The Sad Tale of Mildred Turner

Source:  Knoxville Journal — Dec 29, 1931 — Page 2

Girl Killed in Wreck Saturday, Buried Monday, Isn’t Legally Dead

Although pretty Mildred Turner, 20, of No. 403 Warren avenue, was killed instantly Saturday in an automobile wreck near Bull Run creek, she is not yet officially dead, according to Knox county officials.  She was buried yesterday.

Edward Bayless and Fred Bittle were also injured in the accident.  Bayless has little chance to recover, physicians at the Knoxville General hospital said last night.  He received a fractured skull and deep lacerations of the scalp.  Bittle is expected to be able to leave the hospital in a few days.

According to state law, one is not legally dead until an official death certificate has been filled out by physicians or county officials and filed with the bureau of vital statistics.  And so far, the certificate for Miss Turner has not been filled out, because of several complications.

The accident in which she was killed occurred in Union county, but officials of that county were not notified and no investigation of the wreck was made.  Union county officers explained, in refusing to sign the death certificate.  The accident occurred out of Knox county, so officials here have no jurisdiction in the matter and no right to sign the death certificate, they explained.  Internes [sic] at Knoxville General hospital, where Miss Turner was taken for examination, are also undetermined as to whether they have a right to fill out the certificate or not.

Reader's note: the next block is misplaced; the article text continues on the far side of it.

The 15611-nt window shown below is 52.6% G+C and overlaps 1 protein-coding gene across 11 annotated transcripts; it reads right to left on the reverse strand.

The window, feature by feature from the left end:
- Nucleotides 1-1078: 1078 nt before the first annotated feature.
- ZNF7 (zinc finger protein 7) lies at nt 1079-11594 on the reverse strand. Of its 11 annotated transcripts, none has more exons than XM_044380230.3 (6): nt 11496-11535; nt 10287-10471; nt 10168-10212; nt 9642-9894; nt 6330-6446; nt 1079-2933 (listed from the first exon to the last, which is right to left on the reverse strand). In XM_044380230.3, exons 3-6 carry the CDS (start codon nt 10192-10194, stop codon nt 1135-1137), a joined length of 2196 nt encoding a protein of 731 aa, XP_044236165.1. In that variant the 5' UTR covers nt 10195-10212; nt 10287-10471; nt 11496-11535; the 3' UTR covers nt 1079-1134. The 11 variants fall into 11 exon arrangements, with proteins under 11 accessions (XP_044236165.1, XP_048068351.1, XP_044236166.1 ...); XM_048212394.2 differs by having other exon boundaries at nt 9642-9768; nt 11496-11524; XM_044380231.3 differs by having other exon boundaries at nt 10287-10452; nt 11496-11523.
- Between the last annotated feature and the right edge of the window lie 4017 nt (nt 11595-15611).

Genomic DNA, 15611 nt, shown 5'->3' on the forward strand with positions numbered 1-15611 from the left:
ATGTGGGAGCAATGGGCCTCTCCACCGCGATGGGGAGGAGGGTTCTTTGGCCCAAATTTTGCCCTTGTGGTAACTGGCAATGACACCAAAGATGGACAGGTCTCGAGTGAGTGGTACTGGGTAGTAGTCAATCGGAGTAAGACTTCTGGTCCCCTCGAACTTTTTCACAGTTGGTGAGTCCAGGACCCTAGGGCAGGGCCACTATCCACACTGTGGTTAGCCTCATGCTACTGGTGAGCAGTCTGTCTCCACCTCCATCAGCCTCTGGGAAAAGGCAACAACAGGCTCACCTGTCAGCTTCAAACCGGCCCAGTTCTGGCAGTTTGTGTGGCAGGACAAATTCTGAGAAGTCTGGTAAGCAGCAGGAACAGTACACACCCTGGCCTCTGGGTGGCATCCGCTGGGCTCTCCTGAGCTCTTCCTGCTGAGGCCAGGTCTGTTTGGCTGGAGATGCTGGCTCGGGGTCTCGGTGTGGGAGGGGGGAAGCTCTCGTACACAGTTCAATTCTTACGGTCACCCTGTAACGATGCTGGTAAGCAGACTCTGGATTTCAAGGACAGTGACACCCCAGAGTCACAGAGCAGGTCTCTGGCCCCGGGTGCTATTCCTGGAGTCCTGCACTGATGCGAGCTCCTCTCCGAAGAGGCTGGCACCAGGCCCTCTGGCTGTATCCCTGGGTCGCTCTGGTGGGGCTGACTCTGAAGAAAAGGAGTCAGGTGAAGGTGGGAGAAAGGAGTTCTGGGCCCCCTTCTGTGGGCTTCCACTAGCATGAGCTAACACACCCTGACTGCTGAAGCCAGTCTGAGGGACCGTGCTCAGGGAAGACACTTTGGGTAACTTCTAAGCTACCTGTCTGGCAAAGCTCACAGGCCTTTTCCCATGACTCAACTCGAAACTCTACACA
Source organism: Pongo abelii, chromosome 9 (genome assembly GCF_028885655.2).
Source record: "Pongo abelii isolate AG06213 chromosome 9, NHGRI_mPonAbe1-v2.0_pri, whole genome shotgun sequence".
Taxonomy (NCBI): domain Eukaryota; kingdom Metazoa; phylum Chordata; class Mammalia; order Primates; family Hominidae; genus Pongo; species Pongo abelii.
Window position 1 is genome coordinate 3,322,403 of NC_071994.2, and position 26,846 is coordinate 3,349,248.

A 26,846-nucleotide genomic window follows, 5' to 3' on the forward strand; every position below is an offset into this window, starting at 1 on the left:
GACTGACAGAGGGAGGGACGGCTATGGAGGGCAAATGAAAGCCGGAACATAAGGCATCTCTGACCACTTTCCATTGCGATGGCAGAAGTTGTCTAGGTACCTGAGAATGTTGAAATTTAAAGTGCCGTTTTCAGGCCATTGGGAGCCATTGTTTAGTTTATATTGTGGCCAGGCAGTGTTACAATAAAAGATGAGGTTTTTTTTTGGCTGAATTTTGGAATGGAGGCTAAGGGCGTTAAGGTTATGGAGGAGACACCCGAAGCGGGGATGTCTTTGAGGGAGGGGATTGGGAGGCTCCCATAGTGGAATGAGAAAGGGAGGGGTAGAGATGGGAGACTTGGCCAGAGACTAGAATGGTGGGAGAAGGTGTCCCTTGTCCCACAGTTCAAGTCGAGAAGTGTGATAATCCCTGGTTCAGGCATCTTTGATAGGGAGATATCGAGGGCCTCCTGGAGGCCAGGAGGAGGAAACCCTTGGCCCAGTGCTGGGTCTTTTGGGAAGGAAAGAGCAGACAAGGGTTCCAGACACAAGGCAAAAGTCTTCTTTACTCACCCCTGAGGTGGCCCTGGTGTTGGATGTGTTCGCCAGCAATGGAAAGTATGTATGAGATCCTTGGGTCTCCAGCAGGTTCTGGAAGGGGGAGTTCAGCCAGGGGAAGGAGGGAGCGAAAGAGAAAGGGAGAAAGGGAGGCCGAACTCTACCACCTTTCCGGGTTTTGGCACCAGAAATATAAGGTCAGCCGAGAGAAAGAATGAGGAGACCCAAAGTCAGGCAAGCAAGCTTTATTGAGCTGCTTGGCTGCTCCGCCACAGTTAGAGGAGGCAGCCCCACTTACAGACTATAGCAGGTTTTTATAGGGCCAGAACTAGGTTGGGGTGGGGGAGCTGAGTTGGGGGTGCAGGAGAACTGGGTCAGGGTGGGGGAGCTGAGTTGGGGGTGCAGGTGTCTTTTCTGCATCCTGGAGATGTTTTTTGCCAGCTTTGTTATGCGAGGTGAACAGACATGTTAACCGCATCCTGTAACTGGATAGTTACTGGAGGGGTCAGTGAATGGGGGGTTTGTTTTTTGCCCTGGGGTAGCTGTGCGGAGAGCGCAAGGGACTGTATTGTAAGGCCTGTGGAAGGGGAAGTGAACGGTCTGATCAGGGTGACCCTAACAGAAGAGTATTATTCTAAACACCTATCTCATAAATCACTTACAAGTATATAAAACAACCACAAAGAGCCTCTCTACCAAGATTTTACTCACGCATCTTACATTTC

Officials expect to get together today and settle the dispute in some way, and have the girl pronounced “officially, legally dead,” officers said.

The trio was on the way to Pineville, Ky., for a week-end visit with friends when the car struck a tobacco truck, driven by Hugh Harper, employe [sic] of the Ne-Hi Bottling Co.  Harper escaped with slight face cuts.


Mildred, a secretary at the time of her death, was the daughter of Walter J.  and Sallie J. (neé Rutherford) Turner.  They were married June 6, 1909, in Knox County, TN.  In the 1930 Census, Walter (married) and Mildred were enumerated at 401 West Vine Avenue, Knoxville.  He was a Rubber in a marble mill.  Sallie was not included in the household.  In the 1920 Census, the family was living in Akron, Ohio, where Walter was a Tire Builder in a rubber shop.  Next door was the household of Andrew Turner, a few years younger than Walter and also born in Tennessee.

Walter James and his siblings, Eliza, Samuel, and Andrew Lewis, were the children of Francis Marion Turner and Martha Jane Luttrell.  Walter was born 25 Oct 1886 in Knox County, probably the Ebenezer area, where Andrew was born 13 Dec 1890.  Interestingly, Andrew’s wife gave his mother’s surname as Johnston and Andrew’s birth year as 1891 on his death certificate.

Sallie may have been enumerated as 18-year-old “Sallie Ruthaford” in the household of her sister and brother-in-law (Steven and Nannie Adkins) in Whitley County, KY, in 1900.

Mildred, possibly Walter and Sallie’s only child, died the day after Christmas and was buried at Edgewood Cemetery.  No information about Sallie after 1920 has been located, but Walter appears to have died in Knox County 15 Aug 1967.

Click here to view Mildred’s death certificate (you need a free login at FamilySearch to view the image).  It’s just sad to view, once you know the details.

If it’s the same man, Edward Lee Bayless was born 13 Nov 1907 in Knox County to Thomas Myatt Bayless and Jessie A. Tillery.  Edward retired from the railroad and died in Roane County in 1989.

Fred Bittle appears to have married and lived in Knoxville.  In 1940, he was working as a truck driver for a railway express company.

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